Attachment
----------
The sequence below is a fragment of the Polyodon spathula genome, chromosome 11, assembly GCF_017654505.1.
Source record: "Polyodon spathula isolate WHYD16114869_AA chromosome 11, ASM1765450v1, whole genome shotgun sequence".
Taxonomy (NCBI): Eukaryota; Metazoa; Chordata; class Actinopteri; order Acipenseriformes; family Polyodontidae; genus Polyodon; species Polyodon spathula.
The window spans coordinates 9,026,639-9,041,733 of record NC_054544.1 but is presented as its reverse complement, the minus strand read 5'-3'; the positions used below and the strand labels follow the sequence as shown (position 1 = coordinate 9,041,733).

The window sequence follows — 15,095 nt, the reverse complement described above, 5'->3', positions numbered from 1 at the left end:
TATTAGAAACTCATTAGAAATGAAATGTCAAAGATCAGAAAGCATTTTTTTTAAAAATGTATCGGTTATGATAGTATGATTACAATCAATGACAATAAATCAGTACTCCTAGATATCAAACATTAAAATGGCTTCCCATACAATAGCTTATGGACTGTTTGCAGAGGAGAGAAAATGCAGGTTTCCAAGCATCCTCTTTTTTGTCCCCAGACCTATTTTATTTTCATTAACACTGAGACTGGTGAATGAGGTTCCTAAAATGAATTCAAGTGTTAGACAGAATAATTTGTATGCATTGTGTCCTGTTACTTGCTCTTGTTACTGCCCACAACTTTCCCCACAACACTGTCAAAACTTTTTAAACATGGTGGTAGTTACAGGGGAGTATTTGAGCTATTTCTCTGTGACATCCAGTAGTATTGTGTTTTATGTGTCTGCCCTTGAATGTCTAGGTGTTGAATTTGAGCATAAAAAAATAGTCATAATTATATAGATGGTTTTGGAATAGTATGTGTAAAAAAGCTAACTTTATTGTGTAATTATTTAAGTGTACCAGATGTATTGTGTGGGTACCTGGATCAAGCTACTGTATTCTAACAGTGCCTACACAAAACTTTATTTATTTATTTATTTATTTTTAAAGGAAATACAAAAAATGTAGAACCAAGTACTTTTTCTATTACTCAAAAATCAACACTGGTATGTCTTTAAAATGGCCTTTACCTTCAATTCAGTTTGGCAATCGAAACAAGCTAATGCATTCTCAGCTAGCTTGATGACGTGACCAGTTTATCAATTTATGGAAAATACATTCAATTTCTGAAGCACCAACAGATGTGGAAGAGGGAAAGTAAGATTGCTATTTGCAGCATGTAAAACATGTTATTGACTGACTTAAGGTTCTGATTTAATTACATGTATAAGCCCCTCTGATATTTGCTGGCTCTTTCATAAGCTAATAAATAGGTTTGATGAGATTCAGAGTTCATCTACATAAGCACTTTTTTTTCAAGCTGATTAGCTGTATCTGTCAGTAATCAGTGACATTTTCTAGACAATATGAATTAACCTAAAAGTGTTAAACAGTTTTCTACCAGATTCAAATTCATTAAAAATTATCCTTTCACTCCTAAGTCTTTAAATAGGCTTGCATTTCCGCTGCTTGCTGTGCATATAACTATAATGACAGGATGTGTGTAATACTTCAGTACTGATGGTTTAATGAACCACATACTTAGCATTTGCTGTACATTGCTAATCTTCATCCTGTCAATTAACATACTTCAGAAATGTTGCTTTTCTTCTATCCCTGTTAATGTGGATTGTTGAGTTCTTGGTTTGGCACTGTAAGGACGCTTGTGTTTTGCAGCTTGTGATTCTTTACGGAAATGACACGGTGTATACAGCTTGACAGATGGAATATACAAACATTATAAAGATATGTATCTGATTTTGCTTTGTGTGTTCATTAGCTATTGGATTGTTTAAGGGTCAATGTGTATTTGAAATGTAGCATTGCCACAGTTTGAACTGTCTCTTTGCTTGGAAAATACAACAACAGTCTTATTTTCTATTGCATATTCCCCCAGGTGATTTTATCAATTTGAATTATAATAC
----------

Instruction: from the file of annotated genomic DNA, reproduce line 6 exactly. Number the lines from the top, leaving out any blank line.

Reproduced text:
TATTAGAAACTCATTAGAAATGAAATGTCAAAGATCAGAAAGCATTTTTTTTAAAAATGTATCGGTTATGATAGTATGATTACAATCAATGACAATAAATCAGTACTCCTAGATATCAAACATTAAAATGGCTTCCCATACAATAGCTTATGGACTGTTTGCAGAGGAGAGAAAATGCAGGTTTCCAAGCATCCTCTTTTTTGTCCCCAGACCTATTTTATTTTCATTAACACTGAGACTGGTGAATGAGGTTCCTAAAATGAATTCAAGTGTTAGACAGAATAATTTGTATGCATTGTGTCCTGTTACTTGCTCTTGTTACTGCCCACAACTTTCCCCACAACACTGTCAAAACTTTTTAAACATGGTGGTAGTTACAGGGGAGTATTTGAGCTATTTCTCTGTGACATCCAGTAGTATTGTGTTTTATGTGTCTGCCCTTGAATGTCTAGGTGTTGAATTTGAGCATAAAAAAATAGTCATAATTATATAGATGGTTTTGGAATAGTATGTGTAAAAAAGCTAACTTTATTGTGTAATTATTTAAGTGTACCAGATGTATTGTGTGGGTACCTGGATCAAGCTACTGTATTCTAACAGTGCCTACACAAAACTTTATTTATTTATTTATTTATTTTTAAAGGAAATACAAAAAATGTAGAACCAAGTACTTTTTCTATTACTCAAAAATCAACACTGGTATGTCTTTAAAATGGCCTTTACCTTCAATTCAGTTTGGCAATCGAAACAAGCTAATGCATTCTCAGCTAGCTTGATGACGTGACCAGTTTATCAATTTATGGAAAATACATTCAATTTCTGAAGCACCAACAGATGTGGAAGAGGGAAAGTAAGATTGCTATTTGCAGCATGTAAAACATGTTATTGACTGACTTAAGGTTCTGATTTAATTACATGTATAAGCCCCTCTGATATTTGCTGGCTCTTTCATAAGCTAATAAATAGGTTTGATGAGATTCAGAGTTCATCTACATAAGCACTTTTTTTTCAAGCTGATTAGCTGTATCTGTCAGTAATCAGTGACATTTTCTAGACAATATGAATTAACCTAAAAGTGTTAAACAGTTTTCTACCAGATTCAAATTCATTAAAAATTATCCTTTCACTCCTAAGTCTTTAAATAGGCTTGCATTTCCGCTGCTTGCTGTGCATATAACTATAATGACAGGATGTGTGTAATACTTCAGTACTGATGGTTTAATGAACCACATACTTAGCATTTGCTGTACATTGCTAATCTTCATCCTGTCAATTAACATACTTCAGAAATGTTGCTTTTCTTCTATCCCTGTTAATGTGGATTGTTGAGTTCTTGGTTTGGCACTGTAAGGACGCTTGTGTTTTGCAGCTTGTGATTCTTTACGGAAATGACACGGTGTATACAGCTTGACAGATGGAATATACAAACATTATAAAGATATGTATCTGATTTTGCTTTGTGTGTTCATTAGCTATTGGATTGTTTAAGGGTCAATGTGTATTTGAAATGTAGCATTGCCACAGTTTGAACTGTCTCTTTGCTTGGAAAATACAACAACAGTCTTATTTTCTATTGCATATTCCCCCAGGTGATTTTATCAATTTGAATTATAATAC